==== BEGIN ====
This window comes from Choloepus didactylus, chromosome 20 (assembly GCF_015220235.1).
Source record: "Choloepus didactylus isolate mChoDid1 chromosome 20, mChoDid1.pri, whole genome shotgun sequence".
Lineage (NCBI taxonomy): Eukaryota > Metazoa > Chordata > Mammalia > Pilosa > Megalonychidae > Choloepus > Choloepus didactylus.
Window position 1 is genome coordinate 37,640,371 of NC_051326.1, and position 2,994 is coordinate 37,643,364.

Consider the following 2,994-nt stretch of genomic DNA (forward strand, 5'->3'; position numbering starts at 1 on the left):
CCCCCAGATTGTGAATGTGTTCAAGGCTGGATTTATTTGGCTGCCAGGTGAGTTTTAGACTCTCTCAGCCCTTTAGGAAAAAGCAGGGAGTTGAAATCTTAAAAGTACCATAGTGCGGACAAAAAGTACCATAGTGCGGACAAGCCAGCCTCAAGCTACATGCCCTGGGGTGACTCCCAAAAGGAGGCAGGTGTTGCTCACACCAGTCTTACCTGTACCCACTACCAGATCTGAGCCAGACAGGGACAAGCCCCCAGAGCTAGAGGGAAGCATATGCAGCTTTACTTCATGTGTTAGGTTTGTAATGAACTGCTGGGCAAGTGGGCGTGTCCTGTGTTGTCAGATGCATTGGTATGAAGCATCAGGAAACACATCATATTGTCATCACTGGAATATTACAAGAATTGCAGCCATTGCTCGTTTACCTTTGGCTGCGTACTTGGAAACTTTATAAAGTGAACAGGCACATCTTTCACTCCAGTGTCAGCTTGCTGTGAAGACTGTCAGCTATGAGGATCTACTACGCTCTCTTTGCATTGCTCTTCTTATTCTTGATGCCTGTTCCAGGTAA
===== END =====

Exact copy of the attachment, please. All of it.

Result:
This window comes from Choloepus didactylus, chromosome 20 (assembly GCF_015220235.1).
Source record: "Choloepus didactylus isolate mChoDid1 chromosome 20, mChoDid1.pri, whole genome shotgun sequence".
Lineage (NCBI taxonomy): Eukaryota > Metazoa > Chordata > Mammalia > Pilosa > Megalonychidae > Choloepus > Choloepus didactylus.
Window position 1 is genome coordinate 37,640,371 of NC_051326.1, and position 2,994 is coordinate 37,643,364.

Consider the following 2,994-nt stretch of genomic DNA (forward strand, 5'->3'; position numbering starts at 1 on the left):
CCCCCAGATTGTGAATGTGTTCAAGGCTGGATTTATTTGGCTGCCAGGTGAGTTTTAGACTCTCTCAGCCCTTTAGGAAAAAGCAGGGAGTTGAAATCTTAAAAGTACCATAGTGCGGACAAAAAGTACCATAGTGCGGACAAGCCAGCCTCAAGCTACATGCCCTGGGGTGACTCCCAAAAGGAGGCAGGTGTTGCTCACACCAGTCTTACCTGTACCCACTACCAGATCTGAGCCAGACAGGGACAAGCCCCCAGAGCTAGAGGGAAGCATATGCAGCTTTACTTCATGTGTTAGGTTTGTAATGAACTGCTGGGCAAGTGGGCGTGTCCTGTGTTGTCAGATGCATTGGTATGAAGCATCAGGAAACACATCATATTGTCATCACTGGAATATTACAAGAATTGCAGCCATTGCTCGTTTACCTTTGGCTGCGTACTTGGAAACTTTATAAAGTGAACAGGCACATCTTTCACTCCAGTGTCAGCTTGCTGTGAAGACTGTCAGCTATGAGGATCTACTACGCTCTCTTTGCATTGCTCTTCTTATTCTTGATGCCTGTTCCAGGTAA